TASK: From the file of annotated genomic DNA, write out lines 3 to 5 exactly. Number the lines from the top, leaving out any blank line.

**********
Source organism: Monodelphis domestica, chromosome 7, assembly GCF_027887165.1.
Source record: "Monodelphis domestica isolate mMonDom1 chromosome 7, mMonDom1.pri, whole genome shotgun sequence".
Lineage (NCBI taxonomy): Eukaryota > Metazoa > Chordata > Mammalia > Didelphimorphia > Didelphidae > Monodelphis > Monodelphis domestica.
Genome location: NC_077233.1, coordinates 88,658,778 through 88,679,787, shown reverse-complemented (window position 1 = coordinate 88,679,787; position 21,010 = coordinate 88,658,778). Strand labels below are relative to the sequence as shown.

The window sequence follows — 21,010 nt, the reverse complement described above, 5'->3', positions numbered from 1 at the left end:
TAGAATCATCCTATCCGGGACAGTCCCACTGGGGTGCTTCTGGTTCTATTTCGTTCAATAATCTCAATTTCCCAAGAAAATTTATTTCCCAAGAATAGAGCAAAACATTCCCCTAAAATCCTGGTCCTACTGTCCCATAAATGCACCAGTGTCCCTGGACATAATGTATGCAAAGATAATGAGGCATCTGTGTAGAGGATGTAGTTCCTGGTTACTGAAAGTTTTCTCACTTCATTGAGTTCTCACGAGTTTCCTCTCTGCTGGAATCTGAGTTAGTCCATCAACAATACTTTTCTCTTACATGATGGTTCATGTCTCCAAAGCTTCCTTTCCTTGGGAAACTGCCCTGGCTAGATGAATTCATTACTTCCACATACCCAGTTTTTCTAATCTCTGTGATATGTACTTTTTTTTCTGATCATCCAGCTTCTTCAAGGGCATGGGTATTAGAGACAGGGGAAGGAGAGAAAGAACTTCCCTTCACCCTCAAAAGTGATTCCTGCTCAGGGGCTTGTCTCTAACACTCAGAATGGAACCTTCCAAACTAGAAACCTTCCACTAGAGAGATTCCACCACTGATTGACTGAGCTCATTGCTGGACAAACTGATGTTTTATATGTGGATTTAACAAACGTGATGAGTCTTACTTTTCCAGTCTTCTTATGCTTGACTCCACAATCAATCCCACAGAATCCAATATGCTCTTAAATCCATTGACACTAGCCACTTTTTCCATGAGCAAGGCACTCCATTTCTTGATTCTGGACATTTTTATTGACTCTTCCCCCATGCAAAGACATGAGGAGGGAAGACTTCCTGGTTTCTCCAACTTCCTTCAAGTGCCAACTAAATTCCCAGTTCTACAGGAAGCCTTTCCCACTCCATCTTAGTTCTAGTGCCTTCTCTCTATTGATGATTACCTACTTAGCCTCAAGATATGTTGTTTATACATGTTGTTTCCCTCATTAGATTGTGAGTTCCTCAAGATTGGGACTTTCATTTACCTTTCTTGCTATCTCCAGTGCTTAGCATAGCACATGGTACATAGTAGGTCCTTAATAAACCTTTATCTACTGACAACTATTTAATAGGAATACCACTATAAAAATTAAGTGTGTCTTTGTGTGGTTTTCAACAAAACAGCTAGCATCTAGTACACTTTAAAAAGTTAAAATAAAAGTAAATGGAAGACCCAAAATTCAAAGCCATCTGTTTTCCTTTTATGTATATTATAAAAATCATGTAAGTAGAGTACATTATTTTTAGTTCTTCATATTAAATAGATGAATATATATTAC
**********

Lineage (NCBI taxonomy): Eukaryota > Metazoa > Chordata > Mammalia > Didelphimorphia > Didelphidae > Monodelphis > Monodelphis domestica.
Genome location: NC_077233.1, coordinates 88,658,778 through 88,679,787, shown reverse-complemented (window position 1 = coordinate 88,679,787; position 21,010 = coordinate 88,658,778). Strand labels below are relative to the sequence as shown.

The window sequence follows — 21,010 nt, the reverse complement described above, 5'->3', positions numbered from 1 at the left end: